tiff 2023

Is Taika Waititi Even Trying Anymore?

The New Zealand filmmaker’s new film, Next Goal Wins, is so sloppily made that it might make you wonder why he even bothered. Photo: Hilary Bronwyn Gayle/Searchlight Pictures

Some movies feel infused with the voice of their creators. Taika Waititi’s latest feels more like it regards its characters as sock puppets he can provide all the barely variegated voices for. This was especially evident at the premiere of Next Goal Wins at the Toronto International Film Festival, where the New Zealand filmmaker slo-mo walked up to the microphone, punched that microphone, and introduced his latest work by saying that he first learned about the American Samoan soccer team from a 2014 doc and couldn’t believe it was a true story. “I had to tell it … and twist that truth,” he joked. “Otherwise watch the documentary.”

Then the film started, and the first person on screen was … Taika Waititi, essentially continuing his on-stage bit as a preacher welcoming the audience to “this wonderful take of whoa” (not woe!). When other people, like Oscar Kightley and Michael Fassbender, start to appear, they also sound a lot like Taika Waititi, with the same style of jokes and compulsive movie references despite playing characters from opposite sides of the globe. It’s hardly the only indication that Waititi isn’t trying, but it’s the most disorienting. How do you make a fish-out-of-water comedy in which everyone, including your Dutch American protagonist, seems to be coming from the same vague cultural place?

In terms of geography, most of Next Goal Wins’ characters are residents of American Samoa, a handful of Pacific islands with a predominantly Polynesian population of around 50,000 that remains a territory of the U.S. It’s a fascinating place, though for the purposes of the movie, all that matters is that it’s a small community whose national team suffered the biggest loss in the history of international soccer, going down 31-0 to Australia in a World Cup qualifying round in 2001. When Thomas Rongen (Fassbender) is sent there in 2011 to serve as coach, it’s less a choice than an exile after he’s fired from his last job.

Fassbender, who’s unkindly been given a blond ’do that is exactly the same shade as his skin, is maybe the most miscast actor in history in this role, though he shouldn’t have to shoulder the blame for that. He doesn’t exhibit any real facility for comedy on screen, but Thomas is also an impossible character whose behavior varies wildly from scene to scene, from dickishness to rage to sensitivity to goofiness. When he’s greeted by a local camera crew upon his arrival at the airport in Pago Pago, his response is to do a riff on the “special set of skills” speech from Taken. It’s so random and unfunny, a non sequitur trying to take the shape of a joke, and while Fassbender gamely tries to make it work, the only performer who seems like they might have been able to navigate it is, well, the guy who put it in the script.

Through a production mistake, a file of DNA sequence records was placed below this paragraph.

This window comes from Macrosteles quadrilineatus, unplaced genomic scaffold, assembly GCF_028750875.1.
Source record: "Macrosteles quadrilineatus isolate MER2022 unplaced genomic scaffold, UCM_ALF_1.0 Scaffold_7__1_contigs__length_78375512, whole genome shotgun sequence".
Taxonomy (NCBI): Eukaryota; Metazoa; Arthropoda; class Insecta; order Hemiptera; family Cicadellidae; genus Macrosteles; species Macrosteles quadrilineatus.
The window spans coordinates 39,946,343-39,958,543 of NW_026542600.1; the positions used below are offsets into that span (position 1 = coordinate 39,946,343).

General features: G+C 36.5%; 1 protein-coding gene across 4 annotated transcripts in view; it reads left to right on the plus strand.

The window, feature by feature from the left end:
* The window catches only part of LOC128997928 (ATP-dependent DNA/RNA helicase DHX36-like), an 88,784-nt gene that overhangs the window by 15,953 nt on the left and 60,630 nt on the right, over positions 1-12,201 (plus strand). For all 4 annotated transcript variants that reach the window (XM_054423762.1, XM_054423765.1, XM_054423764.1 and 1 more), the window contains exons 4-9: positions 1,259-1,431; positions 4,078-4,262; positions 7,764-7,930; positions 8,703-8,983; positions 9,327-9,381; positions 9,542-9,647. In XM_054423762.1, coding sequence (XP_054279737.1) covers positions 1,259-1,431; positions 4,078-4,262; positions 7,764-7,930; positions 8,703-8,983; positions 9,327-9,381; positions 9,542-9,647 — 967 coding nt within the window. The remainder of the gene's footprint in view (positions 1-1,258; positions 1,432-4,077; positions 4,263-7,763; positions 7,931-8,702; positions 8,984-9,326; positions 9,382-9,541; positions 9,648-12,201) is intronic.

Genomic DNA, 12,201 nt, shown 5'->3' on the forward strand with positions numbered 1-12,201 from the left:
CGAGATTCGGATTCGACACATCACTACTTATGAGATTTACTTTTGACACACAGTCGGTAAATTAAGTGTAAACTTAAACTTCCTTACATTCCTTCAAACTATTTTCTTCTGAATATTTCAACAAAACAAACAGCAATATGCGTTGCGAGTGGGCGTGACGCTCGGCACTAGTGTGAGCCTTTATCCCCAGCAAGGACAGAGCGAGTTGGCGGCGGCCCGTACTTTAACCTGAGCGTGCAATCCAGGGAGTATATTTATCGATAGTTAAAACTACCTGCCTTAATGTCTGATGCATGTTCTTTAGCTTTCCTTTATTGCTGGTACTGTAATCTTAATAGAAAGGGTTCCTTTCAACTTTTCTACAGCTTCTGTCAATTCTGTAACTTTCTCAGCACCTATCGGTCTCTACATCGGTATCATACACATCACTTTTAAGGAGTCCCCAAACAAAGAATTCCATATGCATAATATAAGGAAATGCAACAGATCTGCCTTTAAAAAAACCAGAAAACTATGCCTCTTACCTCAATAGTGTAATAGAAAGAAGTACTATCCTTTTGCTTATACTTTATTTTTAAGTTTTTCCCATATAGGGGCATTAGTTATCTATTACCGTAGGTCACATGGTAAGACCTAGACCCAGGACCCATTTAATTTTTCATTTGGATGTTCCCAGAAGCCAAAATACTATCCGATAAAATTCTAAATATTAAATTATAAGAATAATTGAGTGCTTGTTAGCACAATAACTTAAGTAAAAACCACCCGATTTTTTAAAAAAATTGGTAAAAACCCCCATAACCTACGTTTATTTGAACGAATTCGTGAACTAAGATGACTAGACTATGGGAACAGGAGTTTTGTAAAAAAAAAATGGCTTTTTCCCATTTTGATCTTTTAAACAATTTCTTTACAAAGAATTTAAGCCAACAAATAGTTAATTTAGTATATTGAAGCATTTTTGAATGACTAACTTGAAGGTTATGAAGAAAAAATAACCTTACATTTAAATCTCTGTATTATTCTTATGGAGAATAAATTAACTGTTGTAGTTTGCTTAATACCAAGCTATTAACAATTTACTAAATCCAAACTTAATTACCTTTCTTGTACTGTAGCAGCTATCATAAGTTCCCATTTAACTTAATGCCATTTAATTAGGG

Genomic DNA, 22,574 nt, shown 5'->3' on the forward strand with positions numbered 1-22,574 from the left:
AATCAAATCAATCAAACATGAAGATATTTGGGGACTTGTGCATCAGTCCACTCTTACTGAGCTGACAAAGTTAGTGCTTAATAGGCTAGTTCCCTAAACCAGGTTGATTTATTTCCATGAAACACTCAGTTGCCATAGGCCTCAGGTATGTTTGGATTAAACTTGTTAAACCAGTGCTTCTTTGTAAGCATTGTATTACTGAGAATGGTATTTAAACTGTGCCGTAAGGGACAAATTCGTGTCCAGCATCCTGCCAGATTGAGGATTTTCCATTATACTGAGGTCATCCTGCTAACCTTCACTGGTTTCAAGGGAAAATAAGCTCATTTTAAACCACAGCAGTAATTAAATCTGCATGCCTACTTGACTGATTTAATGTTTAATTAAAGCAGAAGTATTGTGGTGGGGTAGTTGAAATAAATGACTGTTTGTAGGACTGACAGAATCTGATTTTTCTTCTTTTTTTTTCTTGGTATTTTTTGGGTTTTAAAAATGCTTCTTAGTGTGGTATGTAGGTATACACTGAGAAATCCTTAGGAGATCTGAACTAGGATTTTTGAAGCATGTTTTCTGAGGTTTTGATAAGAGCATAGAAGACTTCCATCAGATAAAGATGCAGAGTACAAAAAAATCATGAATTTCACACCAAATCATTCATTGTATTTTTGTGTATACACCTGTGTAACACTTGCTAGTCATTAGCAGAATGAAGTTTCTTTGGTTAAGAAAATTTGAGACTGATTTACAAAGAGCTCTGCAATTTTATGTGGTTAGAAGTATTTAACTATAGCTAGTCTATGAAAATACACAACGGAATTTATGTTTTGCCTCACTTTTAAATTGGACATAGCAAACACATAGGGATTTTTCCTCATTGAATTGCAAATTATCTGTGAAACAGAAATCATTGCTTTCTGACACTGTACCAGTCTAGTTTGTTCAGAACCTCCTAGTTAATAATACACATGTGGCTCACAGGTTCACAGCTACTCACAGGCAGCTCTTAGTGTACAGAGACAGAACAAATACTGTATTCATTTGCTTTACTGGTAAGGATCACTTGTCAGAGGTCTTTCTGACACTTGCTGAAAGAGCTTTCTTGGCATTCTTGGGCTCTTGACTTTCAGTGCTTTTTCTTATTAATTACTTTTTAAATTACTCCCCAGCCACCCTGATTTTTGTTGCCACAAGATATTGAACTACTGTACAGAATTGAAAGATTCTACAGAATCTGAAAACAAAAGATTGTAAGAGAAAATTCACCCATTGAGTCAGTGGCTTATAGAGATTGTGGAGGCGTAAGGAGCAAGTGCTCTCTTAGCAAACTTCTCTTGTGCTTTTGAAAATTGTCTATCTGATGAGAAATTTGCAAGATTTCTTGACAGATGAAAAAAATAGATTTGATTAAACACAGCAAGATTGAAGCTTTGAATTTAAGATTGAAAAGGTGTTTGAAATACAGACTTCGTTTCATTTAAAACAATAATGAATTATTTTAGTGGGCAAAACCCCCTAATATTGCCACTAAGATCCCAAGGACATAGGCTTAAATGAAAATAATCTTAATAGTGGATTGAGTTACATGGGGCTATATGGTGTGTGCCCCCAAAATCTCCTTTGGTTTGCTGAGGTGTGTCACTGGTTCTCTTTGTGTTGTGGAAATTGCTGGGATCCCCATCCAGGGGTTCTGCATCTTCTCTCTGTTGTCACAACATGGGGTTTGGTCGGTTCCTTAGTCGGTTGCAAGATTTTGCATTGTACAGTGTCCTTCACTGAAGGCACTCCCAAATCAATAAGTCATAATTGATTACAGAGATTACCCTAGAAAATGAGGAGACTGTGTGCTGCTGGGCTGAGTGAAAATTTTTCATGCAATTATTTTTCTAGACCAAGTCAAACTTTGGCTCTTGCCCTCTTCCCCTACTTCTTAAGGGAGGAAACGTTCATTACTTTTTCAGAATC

You can guess what happens next — Thomas takes over the ragtag team, and while there are clashes and misunderstandings at first, they start working together, and he ends up benefiting from the experience as much as the players do as they aim for the modest objective of scoring a single goal in the upcoming Pacific qualifying matches. Waititi doesn’t depart from this formula, but he barely establishes its basic elements. The training, as much as it happens at all, is consigned to a montage or two. Of the few players who are delineated from the rest of the team, one is what Samoans call fa’afafine — a trans woman named Jaiyah (Kaimana) who has to weather intentional deadnaming as well as blunt questions about her genitals from Thomas, only to immediately after become his closest ally.

Next Goal Wins is 103 minutes long, and yet it’s difficult, in retrospect, to come up with what all that screen time gets spent on. There are a few funny sequences, like the meeting with the American soccer board that inexplicably includes the wife (Elisabeth Moss) Thomas is separated from as well as her new boyfriend (Will Arnett), in which news of Thomas’s firing is delivered alongside slides about the stages of grief. But the film is otherwise so sloppily assembled, and so lazy, that it frequently ends up feeling like an inadvertent parody of the underdog-sports genre it belongs to.

That said, a parody would at least try to have more jokes. And while Next Goal Wins may be short on laughs, it also manages to do something more dire — it mangles its moment of inevitable triumph. It comes as a mild surprise to learn the message of Next Goal Wins is that soccer is just a game and that everyone should have fun, given that no one is shown to be working very intensely over the mere four weeks that Thomas is in charge. In fact, Thomas spends most of his time drinking (an element that’s never acknowledged by anyone) and then stalking away in frustration.

Waititi made a name for himself on the global stage by turning out reliably crowd-pleasing indies like Boy and Hunt for the Wilderpeople, charming films that, for better and worse, then allowed him to level up to Marvel fare as well as the mess that was Jojo Rabbit. That’s one thing that Next Goal Wins has going for it — it doesn’t try for Hitler humor. Unfortunately, it doesn’t really try for anything else, either.

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Is Taika Waititi Even Trying Anymore?